John Ellicott, London / George Michael Moser, London, Movement No. 7270, Case No. 7270, 51 mm, 137 g, circa 1777
A heavy and decorative pair-cased pocket watch Case: outer case - 22k gold, Repoussé case signed by Moser, depiction of a pastoral scene of a goatherdess and a flute playing young man, engraved and chased volutes and scrollwork, à goutte, large lateral hinge. Inner case - 22k gold, polished, case maker's punch mark "ITP" (John Terrill Pain, Shoe Lane, London), signed and numbered movement protection cap. Dial: enamel, radial Roman hours, "Poker & Beetle" gold hands. Movm.: full plate movement, keywind, firegilt, signed, applied engraved ornaments, chain/fusee, cylinder escapement, three-arm steel balance, very fine open work balance cock with floral engravings, large chatoned diamond endstone.
John Ellicott (1706-1791) One of the most eminent English watch- and clock-makers, established himself in business about 1728 and became a Fellow of the Royal Society in 1738. Ellicot was the inventor of a compensation pendulum and paid great attention to the use of the cylinder escapement only a few years after its improvement by Graham. In some of his later pieces the cylinders were made of ruby.
George Michael Moser (1706-1783) George Michael Moser was born in Schaffhausen on January 17, 1706. He studied chasing and gilding under his father Michael, a coppersmith. He moved to London in 1726 and worked for John Valentine Haidt, goldsmith and watch chaser. By 1737 he was working on his own account at Craven Buildings off Drury Lane. In addition to chasing he also produced fine enamel cases of which only about twenty are known to survive. He designed the great seal of George III and painted enamel portraits of the royal children for Queen Charlotte. In the 1740's Moser became a leading figure at the St Martins Lane Academy and later, in 1769 he became the first Keeper of the Royal Academy. His repoussé watch case work is among the finest to be found. Moser continued to work at least until the late 1770's, and was active for the Royal Academy until the end of his life. On January 30, 1783, the "Gentleman's Magazine" reported that Moser "was followed to his grave in grand funeral pomp by all the capital artists, Sir Joshua Reynolds at their head as chief mourner, Sir William Chambers, etc. Ten mourning coaches, besides two gentlemen's coaches, were in the procession". In The Art of the Gold Chaser in Eighteenth-Century London, Richard Edgcumbe devotes over 40 pages of text to Moser's work in addition to the many illustrations included.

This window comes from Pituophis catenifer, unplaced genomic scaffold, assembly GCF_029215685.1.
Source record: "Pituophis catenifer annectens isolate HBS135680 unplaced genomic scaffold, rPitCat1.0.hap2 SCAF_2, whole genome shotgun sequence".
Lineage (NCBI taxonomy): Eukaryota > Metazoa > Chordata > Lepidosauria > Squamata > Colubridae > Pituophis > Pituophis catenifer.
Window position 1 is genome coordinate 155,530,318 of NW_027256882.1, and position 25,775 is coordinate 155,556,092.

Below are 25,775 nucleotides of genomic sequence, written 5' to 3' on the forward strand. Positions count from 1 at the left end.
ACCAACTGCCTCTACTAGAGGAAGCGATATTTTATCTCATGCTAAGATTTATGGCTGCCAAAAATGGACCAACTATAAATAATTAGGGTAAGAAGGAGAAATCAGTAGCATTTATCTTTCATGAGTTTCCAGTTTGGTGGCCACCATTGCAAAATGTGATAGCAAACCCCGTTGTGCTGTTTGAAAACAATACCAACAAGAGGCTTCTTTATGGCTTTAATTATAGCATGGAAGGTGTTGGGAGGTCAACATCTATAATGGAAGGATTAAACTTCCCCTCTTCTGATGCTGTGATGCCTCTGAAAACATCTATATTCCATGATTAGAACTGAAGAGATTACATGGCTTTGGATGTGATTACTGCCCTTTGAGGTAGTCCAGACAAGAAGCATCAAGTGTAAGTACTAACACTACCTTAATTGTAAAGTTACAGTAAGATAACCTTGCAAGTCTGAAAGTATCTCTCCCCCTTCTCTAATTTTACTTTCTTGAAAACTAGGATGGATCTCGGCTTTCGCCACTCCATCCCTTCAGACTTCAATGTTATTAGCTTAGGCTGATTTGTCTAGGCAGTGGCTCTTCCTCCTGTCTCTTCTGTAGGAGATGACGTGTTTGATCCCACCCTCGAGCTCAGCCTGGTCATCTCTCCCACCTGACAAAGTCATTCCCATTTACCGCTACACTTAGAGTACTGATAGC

The inner case was made by John Terrill Pain , who had his workshop at 7 Dean Street, Fetter Lane at the time. Pain had an excellent reputation; he had learned his craft with case maker Thomas Layton, who also worked in Dean Street. Pain was freed from the Company on January 18, 1768 and had his first workshop at 67 Shoe Lane from November 16, 1775 on. It is thought that Pain took over his old master’s workshop about a year later after his retirement or death. The case mark on this piece was registered on October 16, 1776.
Estimate 5,000 - 20,000 €
Price Realised 8,700 €
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